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Breaking Free, Releasing Joy

GCSP Co-Hosts Public Discussion on Syria’s Missing and Detained


On 24 February 2017, The Geneva Centre for Security Policy (GCSP) held a public discussion entitled, “Breaking Free, Releasing Joy: Detention and Disappearance during the Syrian Conflict”. The event, co-hosted by the Gender & Diversity Hub of the Maison de la paix and the Women’s International League for Peace and Freedom (WILPF) brought together three courageous speakers, who are all living with the anguish of not knowing where their loved ones are. They had three key messages for which they seek support from the international community: the right to know where their loved ones are detained or buried, independent monitoring of conditions of detention, and fair trials.  

Aided by interpreters, the three Syrian women, Fadwa, Noura and Bayan – all activists even before the war, were in Geneva to represent all families affected by the conflict, regardless of their political affiliation.  Dawalaty, The Syrian Campaign, and Women Now for Development organised the visit to coincide with the Syrian Peace Talks that resumed this week at the United Nations.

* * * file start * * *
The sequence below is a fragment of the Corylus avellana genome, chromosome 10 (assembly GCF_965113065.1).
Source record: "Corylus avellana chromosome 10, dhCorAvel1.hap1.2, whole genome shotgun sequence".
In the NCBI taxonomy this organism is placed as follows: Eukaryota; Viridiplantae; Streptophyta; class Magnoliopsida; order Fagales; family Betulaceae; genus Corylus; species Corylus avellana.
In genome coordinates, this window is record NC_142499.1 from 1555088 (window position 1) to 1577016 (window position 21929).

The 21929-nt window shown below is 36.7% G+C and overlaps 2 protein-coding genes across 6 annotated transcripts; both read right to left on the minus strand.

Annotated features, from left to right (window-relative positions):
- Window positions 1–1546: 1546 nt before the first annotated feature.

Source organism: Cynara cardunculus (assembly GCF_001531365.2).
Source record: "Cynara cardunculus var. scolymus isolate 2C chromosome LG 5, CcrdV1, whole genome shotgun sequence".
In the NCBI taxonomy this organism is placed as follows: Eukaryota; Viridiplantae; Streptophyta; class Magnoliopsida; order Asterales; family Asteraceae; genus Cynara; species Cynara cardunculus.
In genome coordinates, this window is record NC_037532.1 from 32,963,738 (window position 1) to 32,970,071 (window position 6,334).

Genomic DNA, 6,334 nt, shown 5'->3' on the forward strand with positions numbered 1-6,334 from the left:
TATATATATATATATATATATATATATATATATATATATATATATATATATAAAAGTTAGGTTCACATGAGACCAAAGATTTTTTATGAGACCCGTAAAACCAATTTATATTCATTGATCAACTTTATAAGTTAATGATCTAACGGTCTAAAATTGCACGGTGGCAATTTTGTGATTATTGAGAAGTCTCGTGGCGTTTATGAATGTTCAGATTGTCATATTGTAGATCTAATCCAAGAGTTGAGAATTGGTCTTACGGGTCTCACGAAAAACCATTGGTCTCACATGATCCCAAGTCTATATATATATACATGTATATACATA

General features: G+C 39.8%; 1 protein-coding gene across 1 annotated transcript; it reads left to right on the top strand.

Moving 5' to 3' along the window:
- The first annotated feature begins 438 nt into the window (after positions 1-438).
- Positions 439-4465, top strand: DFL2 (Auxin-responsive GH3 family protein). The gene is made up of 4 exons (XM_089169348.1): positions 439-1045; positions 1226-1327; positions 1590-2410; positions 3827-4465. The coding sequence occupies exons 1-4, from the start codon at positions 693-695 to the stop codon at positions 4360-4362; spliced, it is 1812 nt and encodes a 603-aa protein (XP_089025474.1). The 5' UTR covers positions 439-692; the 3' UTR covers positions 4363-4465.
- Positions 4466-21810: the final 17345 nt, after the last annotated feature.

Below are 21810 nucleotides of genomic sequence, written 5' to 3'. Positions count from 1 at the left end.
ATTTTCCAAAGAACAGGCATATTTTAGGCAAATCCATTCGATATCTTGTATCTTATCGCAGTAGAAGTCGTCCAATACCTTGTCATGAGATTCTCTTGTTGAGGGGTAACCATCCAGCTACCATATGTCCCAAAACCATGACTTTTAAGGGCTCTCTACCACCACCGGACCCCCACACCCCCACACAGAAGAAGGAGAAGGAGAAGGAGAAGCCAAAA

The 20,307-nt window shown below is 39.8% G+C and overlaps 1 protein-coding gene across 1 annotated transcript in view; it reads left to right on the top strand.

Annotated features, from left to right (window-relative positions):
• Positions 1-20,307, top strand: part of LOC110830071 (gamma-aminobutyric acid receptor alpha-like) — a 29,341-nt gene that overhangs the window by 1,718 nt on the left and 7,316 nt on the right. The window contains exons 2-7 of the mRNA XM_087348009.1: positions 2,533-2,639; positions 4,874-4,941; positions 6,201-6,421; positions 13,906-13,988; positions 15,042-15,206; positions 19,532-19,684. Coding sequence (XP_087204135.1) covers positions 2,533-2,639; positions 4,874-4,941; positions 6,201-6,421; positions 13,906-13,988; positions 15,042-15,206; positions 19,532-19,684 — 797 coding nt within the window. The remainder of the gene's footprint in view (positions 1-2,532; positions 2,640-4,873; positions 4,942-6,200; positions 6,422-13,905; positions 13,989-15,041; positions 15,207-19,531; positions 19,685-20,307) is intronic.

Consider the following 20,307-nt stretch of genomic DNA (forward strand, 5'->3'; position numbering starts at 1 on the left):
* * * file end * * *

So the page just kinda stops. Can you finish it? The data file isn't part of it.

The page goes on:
Since the start of the current conflict in Syria, more than 115,000 civilians have been detained or have disappeared by all parties to the conflict. Families, women’s groups, and other civil society organizations have stressed that addressing the issues of detention and disappearance is fundamental to bringing about peace and justice to Syrian society.  However, it has received limited attention to date.

Moderated by GCSP’s Gender Security Cluster Leader, Ms. Fleur Heyworth, the event gave the women an opportunity to tell their stories and discuss how enforced disappearance and arbitrary detention needs to be addressed in order for there to be any transitional justice in Syria in the future. 

“It was truly humbling to hear the testimonies of such courageous women,” said GCSP’s Ms. Heyworth.  “There are now a few women sitting at the negotiation table during the Geneva Talks and hopefully by giving these women a safe place to speak out, the international community will hear them and implement concrete actions that enable an inclusive process towards peace.”

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